For Newbies: How To Get An Agent & Why You Need One

The following piece is an excerpt from a blog post by Linda Epstein, published originally on her blog, The Blabbermouth.

I’ve been in a number of conversations recently where I explain to people what I do. I think a lot of people think I’m sitting around my house reading books and eating bonbons. (Maybe that’s just my family… ) Anyway, I’ve explained it a bunch of times now, and that’s forced me to go through the “how publishing works” spiel, to get to the part where I explain what a literary agent does. Then a friend of mine sent a friend of hers to me, because her friend was writing a book and she figured I’d be able to help her figure out the whole publishing thing. After writing the friend’s friend a big old e-mail, beginning to explain how the whole process works, I figured I’d put up a blog post for folks just getting started down this road. So this one’s for you, newbies!

#1. Write a kick-ass manuscript. If you’re writing for kids, you’d better have read a lot of kids’ books. You need to know what Middle Grade (or MG) means. You need to know what YA (Young Adult) means. If you’re writing for adults, you need to know what genre to call your writing. Is it a thriller, scifi, mystery, literary, upscale commercial women’s fiction, self-help, spiritual, romance, fantasy,  western, Christian, erotica? You’ll need to know this for when you write a query letter. (see #4)

#2. When you’ve finished writing your kick-ass manuscript, go back and re-write it. That’s called revision. There are special groups called “critique groups” that you should seek out. Or sometimes people have what they call a “critique partner.” That’s someone who’s (usually) not related to you, who’s not afraid of hurting your feelings, who will give you the truth about your writing. Even if that makes you cry, these people are the key to improving your writing. Re-write your manuscript until it sings to you, until it’s shiny and beautiful, and there’s nothing to improve. You’ll probably still have to revise it after this, but you need to at least think you’re done (for a while).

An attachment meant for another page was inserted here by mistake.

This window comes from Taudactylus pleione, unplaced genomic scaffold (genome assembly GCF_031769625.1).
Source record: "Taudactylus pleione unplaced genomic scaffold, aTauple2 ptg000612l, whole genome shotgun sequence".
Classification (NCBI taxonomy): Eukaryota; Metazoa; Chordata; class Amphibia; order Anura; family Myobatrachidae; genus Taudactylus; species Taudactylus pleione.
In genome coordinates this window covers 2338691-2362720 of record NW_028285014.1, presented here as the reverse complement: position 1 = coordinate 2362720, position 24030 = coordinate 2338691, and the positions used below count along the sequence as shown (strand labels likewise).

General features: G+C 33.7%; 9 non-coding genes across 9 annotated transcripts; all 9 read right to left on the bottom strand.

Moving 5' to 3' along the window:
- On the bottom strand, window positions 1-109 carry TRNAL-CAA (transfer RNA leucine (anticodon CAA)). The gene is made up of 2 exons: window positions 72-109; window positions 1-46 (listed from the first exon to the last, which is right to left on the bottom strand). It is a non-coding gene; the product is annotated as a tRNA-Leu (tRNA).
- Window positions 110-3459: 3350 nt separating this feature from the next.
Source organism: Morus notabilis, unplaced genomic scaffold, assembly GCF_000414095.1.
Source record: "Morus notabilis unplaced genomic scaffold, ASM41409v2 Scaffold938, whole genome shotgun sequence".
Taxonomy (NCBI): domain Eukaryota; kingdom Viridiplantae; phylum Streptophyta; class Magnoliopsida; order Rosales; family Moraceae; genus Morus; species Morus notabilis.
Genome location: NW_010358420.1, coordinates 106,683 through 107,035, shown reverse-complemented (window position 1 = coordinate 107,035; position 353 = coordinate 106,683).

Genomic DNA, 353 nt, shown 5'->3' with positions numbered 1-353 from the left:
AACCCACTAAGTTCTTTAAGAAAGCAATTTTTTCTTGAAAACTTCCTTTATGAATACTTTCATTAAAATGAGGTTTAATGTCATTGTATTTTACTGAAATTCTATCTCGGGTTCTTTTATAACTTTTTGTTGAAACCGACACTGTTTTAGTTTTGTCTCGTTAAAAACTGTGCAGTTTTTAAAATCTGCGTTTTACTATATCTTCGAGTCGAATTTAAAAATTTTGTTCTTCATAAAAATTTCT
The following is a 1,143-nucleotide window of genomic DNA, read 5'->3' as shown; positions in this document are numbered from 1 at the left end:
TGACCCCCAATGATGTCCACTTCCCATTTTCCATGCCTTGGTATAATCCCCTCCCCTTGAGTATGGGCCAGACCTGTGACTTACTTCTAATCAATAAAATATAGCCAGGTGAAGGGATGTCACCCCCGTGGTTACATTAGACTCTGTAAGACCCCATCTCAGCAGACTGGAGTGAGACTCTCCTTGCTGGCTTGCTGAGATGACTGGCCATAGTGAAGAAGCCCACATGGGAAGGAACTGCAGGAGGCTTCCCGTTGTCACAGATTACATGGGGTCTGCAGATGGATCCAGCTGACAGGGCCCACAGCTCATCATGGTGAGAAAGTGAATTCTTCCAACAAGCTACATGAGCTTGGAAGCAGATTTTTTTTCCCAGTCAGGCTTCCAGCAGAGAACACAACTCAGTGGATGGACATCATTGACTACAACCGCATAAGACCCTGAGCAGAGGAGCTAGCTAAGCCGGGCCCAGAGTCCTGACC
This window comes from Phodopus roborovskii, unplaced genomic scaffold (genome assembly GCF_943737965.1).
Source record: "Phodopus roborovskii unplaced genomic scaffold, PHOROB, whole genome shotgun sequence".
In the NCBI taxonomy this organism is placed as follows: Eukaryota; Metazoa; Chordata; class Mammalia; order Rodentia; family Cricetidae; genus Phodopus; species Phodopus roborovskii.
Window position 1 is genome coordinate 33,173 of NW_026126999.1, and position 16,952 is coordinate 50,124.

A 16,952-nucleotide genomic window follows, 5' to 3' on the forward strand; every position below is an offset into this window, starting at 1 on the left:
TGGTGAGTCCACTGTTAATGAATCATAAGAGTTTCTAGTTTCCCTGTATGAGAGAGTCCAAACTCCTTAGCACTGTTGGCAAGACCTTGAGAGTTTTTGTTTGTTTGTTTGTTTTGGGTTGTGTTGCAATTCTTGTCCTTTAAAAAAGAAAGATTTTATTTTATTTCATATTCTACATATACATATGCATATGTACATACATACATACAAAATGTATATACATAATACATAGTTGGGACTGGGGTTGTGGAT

#3. In order to have an editor at a publishing house want to buy your manuscript (which is how it gets published), you’ll need a literary agent. Some publishing houses accept “unsolicited manuscripts,” which means you can send it directly to them. But most don’t. A literary agent is someone who sells your manuscript for you. You don’t just hire a literary agent though, like a plumber or accountant or something. You see, the literary agent picks you. So in order for you to get picked, you do something called “querying.”

#4. With all your masterful writing skills, you will need to craft a letter (usually an e-mail) that performs a few functions. It’s called a query letter. It a. tells about who you are, as a writer; b. tells about your manuscript in such a way that the agent wants to read the manuscript, piques the interest of the agent, tells enough so the agent requests to read more; and c. conveys information about how to get in touch with you via e-mail and telephone. It does not explain how happy or honored or lucky or miserable you are to be a writer. It does not share that you’re recently off your meds. It does not blow smoke up the agent’s skirt with flattery. It does not tell the whole story (even in a synopsis) of your manuscript. It just does a. b. and c. There are books about query letters. Classes about query letters. Magazine articles about query letters. Places online with information about query letters. Make sure you write a kick-ass query letter. Otherwise nobody will want to look at your kick-ass manuscript.

To read the next five steps in finding an agent, visit Linda’s blog here!

Linda Epstein is an Associate Agent at the Jennifer DeChiara Literary Agency, as well as the Vice President, Communications for the WNBA-NYC Chapter.

One Comment

  1. 5kidswdisabilities

    Thanks for the useful information.

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